Last updated: 19 July 2002

Uranus and Neptune Observations with the ETX-90RA

Sent:	Thursday, July 18, 2002 13:02:48
From: (martyn)
Here's my observation of Neptune and Uranus of a couple of days ago.
The observations were made with an ETX90RA.

NEPTUNE and URANUS, 16 July 2002 01:30hUT - 02:55hUT.

This night I stayed up with the purpose of viewing Neptune and Uranus,
as I had never seen them before and tonight was very clear with very
low humidity - no dew on the scope at the end of the night.
Until Neptune-time I visited several clusters and nebulae.
The night started out with some wind, so the seeing was nothing to be
excited about. Arcturus was twinkling quite heavily, but at the zenith
it didn't seem to be bad afterall.
But at around 04:00h(local) the atmospere seemed to have quited down a
Also, at about 01:30h(03:30h local time) I noticed that the sky was
allready past it's darkest for this night.
I was setup in the backyard with a wall of the house at my back, and
to the right. A streetlight was brightly reflected against that wall
and a large window in it and the paving as well, so I shielded my eye
from that light with a hand. I should  have rather put a cloth over my
head, but oh well, I didn't think of that at the time. There was also
a slight haze in the air which -added to the lightpollution- must have
impaired my view to some extent.
After I had found Neptune the sky gradually brightened due to dawn
being on the way.

ETX 90 RA, #884 tripod, Orion dewshield, manual RA-tracking, digital
voice recorder for note-taking without looking away from the eyepiece,
Redshift planetarium software for relevant data and searching for
starpatterns to use for starhopping my way to the planets.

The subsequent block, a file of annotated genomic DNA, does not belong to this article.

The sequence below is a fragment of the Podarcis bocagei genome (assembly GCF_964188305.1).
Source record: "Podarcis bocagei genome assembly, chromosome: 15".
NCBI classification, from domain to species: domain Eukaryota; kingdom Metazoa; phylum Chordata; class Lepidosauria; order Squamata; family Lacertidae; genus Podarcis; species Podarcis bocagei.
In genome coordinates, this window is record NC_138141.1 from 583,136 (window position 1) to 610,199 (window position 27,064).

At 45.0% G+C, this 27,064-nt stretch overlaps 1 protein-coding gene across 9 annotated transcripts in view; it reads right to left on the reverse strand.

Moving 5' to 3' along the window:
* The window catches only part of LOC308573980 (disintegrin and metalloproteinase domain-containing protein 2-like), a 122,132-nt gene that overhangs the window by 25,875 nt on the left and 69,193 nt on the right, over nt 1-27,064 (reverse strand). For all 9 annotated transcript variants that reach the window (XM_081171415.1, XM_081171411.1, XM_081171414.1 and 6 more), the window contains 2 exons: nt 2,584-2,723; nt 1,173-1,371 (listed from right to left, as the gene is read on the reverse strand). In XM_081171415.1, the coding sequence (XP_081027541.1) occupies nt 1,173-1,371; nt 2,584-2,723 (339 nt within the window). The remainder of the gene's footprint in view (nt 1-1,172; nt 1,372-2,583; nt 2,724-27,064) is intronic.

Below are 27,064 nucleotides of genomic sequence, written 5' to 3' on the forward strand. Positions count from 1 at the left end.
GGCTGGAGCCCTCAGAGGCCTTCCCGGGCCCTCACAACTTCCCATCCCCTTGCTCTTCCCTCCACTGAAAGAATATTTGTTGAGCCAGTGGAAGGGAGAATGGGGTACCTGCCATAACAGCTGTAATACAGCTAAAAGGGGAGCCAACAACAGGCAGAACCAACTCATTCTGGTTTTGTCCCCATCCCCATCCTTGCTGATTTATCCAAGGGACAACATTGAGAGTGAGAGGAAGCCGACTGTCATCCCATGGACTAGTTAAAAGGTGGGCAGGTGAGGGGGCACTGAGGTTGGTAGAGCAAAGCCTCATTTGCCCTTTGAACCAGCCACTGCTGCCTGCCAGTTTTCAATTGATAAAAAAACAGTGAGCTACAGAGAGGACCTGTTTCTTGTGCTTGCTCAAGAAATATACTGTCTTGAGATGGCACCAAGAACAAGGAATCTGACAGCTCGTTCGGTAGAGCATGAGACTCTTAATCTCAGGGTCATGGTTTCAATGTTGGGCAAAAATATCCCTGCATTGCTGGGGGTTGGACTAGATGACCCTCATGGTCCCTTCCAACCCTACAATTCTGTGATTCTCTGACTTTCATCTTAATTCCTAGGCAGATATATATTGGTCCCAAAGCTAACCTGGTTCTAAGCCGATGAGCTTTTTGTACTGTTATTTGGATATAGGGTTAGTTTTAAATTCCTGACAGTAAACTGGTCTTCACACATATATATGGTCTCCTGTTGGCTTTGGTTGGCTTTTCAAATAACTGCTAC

NEPTUNE, transit at 00:51hUT (02:51h local).
Located Neptune @ 16 July 2002 01:30UT (03:30h local), alt: 19d 09'35"

Starhopping to the planet Neptune with the 10X50:

Secunda Giedi(Alpha 2 Capricorni) & Prima Giedi(Alfa 1 Capricorni)
Beta Capricorni
Rho Capricorni
SAO163895 and SAO163910, a conspicious "pair" in the 10X50.
Neptune, just to the upper left of SAO163895, the planet and the above
conspicious "pair" form a little triangle.
The planet was thus easy to locate, however it took some time checking
the Redshift software whether I had the correct stars....running in-
and outside all the time.

With a plossl 40mm it was easy to centre the planet in the field of
view, and then I went almost fullblast right away....with the UWA4.7mm
at 266X.
What I saw was a tiny bluish fuzzy with a brighter centre. Not quite a
disc, but clearly not a star. I compared the image of Neptune with
that of a star and immediately saw the difference.
I followed Neptune until about 03:45h(local) at which time it had an
altitude of 18d 41'54". When I found this planet it was allready past
transit(02:51h local) and viewed it at a decreasing altitude at a time
when the atmosphere hadn't quieted down to it's best for the night
quite yet.

So, no clearly defined disc on Neptune tonight, maybe another day.
Although I have allready picked-up from the literature that the limb
of Neptune should be darker than the rest of the planet and might
therefore not show a nice disc in my little ETX 90. I'll keep on
trying anyway.